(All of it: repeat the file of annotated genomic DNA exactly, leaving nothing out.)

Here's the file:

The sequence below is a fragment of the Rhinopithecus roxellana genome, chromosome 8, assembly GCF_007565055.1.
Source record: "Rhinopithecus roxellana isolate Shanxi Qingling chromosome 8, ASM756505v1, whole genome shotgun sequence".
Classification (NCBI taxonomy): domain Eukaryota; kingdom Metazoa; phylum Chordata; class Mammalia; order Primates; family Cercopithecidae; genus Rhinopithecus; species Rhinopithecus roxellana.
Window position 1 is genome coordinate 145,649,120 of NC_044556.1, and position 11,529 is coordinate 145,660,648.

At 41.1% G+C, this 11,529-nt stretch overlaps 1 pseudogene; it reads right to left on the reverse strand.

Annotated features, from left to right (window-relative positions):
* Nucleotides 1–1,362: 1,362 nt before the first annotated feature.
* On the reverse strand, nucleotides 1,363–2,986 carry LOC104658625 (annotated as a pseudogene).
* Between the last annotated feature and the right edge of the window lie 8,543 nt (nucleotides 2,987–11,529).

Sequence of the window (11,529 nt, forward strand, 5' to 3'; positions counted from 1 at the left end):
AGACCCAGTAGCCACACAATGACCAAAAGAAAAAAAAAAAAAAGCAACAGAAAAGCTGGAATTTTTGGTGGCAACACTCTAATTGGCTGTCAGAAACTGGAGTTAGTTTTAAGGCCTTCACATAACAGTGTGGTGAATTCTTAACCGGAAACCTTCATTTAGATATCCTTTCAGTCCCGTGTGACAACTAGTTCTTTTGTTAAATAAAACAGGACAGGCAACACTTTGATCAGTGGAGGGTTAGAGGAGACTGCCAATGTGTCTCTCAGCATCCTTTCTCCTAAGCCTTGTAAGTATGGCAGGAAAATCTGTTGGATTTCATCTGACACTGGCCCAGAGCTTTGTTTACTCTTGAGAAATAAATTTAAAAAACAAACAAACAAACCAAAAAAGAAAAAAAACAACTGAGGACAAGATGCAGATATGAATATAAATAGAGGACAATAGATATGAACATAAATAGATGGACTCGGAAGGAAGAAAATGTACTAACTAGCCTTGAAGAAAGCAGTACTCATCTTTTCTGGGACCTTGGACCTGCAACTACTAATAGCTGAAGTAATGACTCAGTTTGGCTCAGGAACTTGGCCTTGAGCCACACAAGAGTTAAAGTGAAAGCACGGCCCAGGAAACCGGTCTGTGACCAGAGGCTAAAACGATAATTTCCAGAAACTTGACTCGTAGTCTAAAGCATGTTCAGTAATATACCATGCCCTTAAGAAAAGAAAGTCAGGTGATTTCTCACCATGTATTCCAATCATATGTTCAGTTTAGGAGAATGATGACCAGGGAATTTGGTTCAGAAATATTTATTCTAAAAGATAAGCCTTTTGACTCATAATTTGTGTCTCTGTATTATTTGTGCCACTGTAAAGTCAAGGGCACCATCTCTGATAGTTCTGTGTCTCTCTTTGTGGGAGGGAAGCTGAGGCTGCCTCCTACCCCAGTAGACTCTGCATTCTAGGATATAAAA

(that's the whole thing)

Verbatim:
The sequence below is a fragment of the Rhinopithecus roxellana genome, chromosome 8, assembly GCF_007565055.1.
Source record: "Rhinopithecus roxellana isolate Shanxi Qingling chromosome 8, ASM756505v1, whole genome shotgun sequence".
Classification (NCBI taxonomy): domain Eukaryota; kingdom Metazoa; phylum Chordata; class Mammalia; order Primates; family Cercopithecidae; genus Rhinopithecus; species Rhinopithecus roxellana.
Window position 1 is genome coordinate 145,649,120 of NC_044556.1, and position 11,529 is coordinate 145,660,648.

At 41.1% G+C, this 11,529-nt stretch overlaps 1 pseudogene; it reads right to left on the reverse strand.

Annotated features, from left to right (window-relative positions):
* Nucleotides 1–1,362: 1,362 nt before the first annotated feature.
* On the reverse strand, nucleotides 1,363–2,986 carry LOC104658625 (annotated as a pseudogene).
* Between the last annotated feature and the right edge of the window lie 8,543 nt (nucleotides 2,987–11,529).

Sequence of the window (11,529 nt, forward strand, 5' to 3'; positions counted from 1 at the left end):
AGACCCAGTAGCCACACAATGACCAAAAGAAAAAAAAAAAAAAGCAACAGAAAAGCTGGAATTTTTGGTGGCAACACTCTAATTGGCTGTCAGAAACTGGAGTTAGTTTTAAGGCCTTCACATAACAGTGTGGTGAATTCTTAACCGGAAACCTTCATTTAGATATCCTTTCAGTCCCGTGTGACAACTAGTTCTTTTGTTAAATAAAACAGGACAGGCAACACTTTGATCAGTGGAGGGTTAGAGGAGACTGCCAATGTGTCTCTCAGCATCCTTTCTCCTAAGCCTTGTAAGTATGGCAGGAAAATCTGTTGGATTTCATCTGACACTGGCCCAGAGCTTTGTTTACTCTTGAGAAATAAATTTAAAAAACAAACAAACAAACCAAAAAAGAAAAAAAACAACTGAGGACAAGATGCAGATATGAATATAAATAGAGGACAATAGATATGAACATAAATAGATGGACTCGGAAGGAAGAAAATGTACTAACTAGCCTTGAAGAAAGCAGTACTCATCTTTTCTGGGACCTTGGACCTGCAACTACTAATAGCTGAAGTAATGACTCAGTTTGGCTCAGGAACTTGGCCTTGAGCCACACAAGAGTTAAAGTGAAAGCACGGCCCAGGAAACCGGTCTGTGACCAGAGGCTAAAACGATAATTTCCAGAAACTTGACTCGTAGTCTAAAGCATGTTCAGTAATATACCATGCCCTTAAGAAAAGAAAGTCAGGTGATTTCTCACCATGTATTCCAATCATATGTTCAGTTTAGGAGAATGATGACCAGGGAATTTGGTTCAGAAATATTTATTCTAAAAGATAAGCCTTTTGACTCATAATTTGTGTCTCTGTATTATTTGTGCCACTGTAAAGTCAAGGGCACCATCTCTGATAGTTCTGTGTCTCTCTTTGTGGGAGGGAAGCTGAGGCTGCCTCCTACCCCAGTAGACTCTGCATTCTAGGATATAAAA